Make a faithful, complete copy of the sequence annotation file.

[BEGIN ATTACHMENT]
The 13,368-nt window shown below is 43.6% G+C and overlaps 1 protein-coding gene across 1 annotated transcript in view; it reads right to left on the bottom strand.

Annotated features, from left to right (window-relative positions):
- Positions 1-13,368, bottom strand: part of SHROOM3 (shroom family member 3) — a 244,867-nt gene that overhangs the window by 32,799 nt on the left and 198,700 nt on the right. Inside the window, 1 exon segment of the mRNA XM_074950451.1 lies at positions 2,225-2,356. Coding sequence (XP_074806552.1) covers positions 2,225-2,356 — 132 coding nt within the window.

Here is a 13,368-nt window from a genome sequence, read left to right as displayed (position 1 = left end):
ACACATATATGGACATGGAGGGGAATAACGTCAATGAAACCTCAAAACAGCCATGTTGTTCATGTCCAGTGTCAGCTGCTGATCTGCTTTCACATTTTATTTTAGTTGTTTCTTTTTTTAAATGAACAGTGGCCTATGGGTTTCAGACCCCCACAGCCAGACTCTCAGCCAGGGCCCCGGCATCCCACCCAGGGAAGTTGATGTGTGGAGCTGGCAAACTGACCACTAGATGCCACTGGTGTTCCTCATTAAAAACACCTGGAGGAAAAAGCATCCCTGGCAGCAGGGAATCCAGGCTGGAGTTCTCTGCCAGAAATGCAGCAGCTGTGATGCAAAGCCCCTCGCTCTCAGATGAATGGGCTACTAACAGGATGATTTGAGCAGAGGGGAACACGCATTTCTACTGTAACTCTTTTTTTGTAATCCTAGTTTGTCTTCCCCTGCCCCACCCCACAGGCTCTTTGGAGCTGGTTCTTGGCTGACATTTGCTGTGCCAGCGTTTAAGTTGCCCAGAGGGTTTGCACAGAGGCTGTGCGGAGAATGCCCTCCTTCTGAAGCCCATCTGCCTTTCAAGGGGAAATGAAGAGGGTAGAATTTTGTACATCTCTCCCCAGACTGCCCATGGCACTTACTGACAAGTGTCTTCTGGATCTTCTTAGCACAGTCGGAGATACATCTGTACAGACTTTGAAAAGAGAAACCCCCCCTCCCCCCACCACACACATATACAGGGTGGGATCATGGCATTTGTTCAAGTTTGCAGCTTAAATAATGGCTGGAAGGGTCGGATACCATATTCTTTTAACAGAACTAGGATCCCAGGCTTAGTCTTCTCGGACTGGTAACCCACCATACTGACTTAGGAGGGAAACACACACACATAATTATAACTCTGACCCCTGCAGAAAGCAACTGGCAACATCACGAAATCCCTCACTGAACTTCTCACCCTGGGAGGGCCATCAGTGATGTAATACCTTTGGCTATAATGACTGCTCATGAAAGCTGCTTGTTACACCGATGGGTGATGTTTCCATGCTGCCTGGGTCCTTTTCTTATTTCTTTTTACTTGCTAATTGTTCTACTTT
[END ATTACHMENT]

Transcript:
The 13,368-nt window shown below is 43.6% G+C and overlaps 1 protein-coding gene across 1 annotated transcript in view; it reads right to left on the bottom strand.

Annotated features, from left to right (window-relative positions):
- Positions 1-13,368, bottom strand: part of SHROOM3 (shroom family member 3) — a 244,867-nt gene that overhangs the window by 32,799 nt on the left and 198,700 nt on the right. Inside the window, 1 exon segment of the mRNA XM_074950451.1 lies at positions 2,225-2,356. Coding sequence (XP_074806552.1) covers positions 2,225-2,356 — 132 coding nt within the window.

Here is a 13,368-nt window from a genome sequence, read left to right as displayed (position 1 = left end):
ACACATATATGGACATGGAGGGGAATAACGTCAATGAAACCTCAAAACAGCCATGTTGTTCATGTCCAGTGTCAGCTGCTGATCTGCTTTCACATTTTATTTTAGTTGTTTCTTTTTTTAAATGAACAGTGGCCTATGGGTTTCAGACCCCCACAGCCAGACTCTCAGCCAGGGCCCCGGCATCCCACCCAGGGAAGTTGATGTGTGGAGCTGGCAAACTGACCACTAGATGCCACTGGTGTTCCTCATTAAAAACACCTGGAGGAAAAAGCATCCCTGGCAGCAGGGAATCCAGGCTGGAGTTCTCTGCCAGAAATGCAGCAGCTGTGATGCAAAGCCCCTCGCTCTCAGATGAATGGGCTACTAACAGGATGATTTGAGCAGAGGGGAACACGCATTTCTACTGTAACTCTTTTTTTGTAATCCTAGTTTGTCTTCCCCTGCCCCACCCCACAGGCTCTTTGGAGCTGGTTCTTGGCTGACATTTGCTGTGCCAGCGTTTAAGTTGCCCAGAGGGTTTGCACAGAGGCTGTGCGGAGAATGCCCTCCTTCTGAAGCCCATCTGCCTTTCAAGGGGAAATGAAGAGGGTAGAATTTTGTACATCTCTCCCCAGACTGCCCATGGCACTTACTGACAAGTGTCTTCTGGATCTTCTTAGCACAGTCGGAGATACATCTGTACAGACTTTGAAAAGAGAAACCCCCCCTCCCCCCACCACACACATATACAGGGTGGGATCATGGCATTTGTTCAAGTTTGCAGCTTAAATAATGGCTGGAAGGGTCGGATACCATATTCTTTTAACAGAACTAGGATCCCAGGCTTAGTCTTCTCGGACTGGTAACCCACCATACTGACTTAGGAGGGAAACACACACACATAATTATAACTCTGACCCCTGCAGAAAGCAACTGGCAACATCACGAAATCCCTCACTGAACTTCTCACCCTGGGAGGGCCATCAGTGATGTAATACCTTTGGCTATAATGACTGCTCATGAAAGCTGCTTGTTACACCGATGGGTGATGTTTCCATGCTGCCTGGGTCCTTTTCTTATTTCTTTTTACTTGCTAATTGTTCTACTTT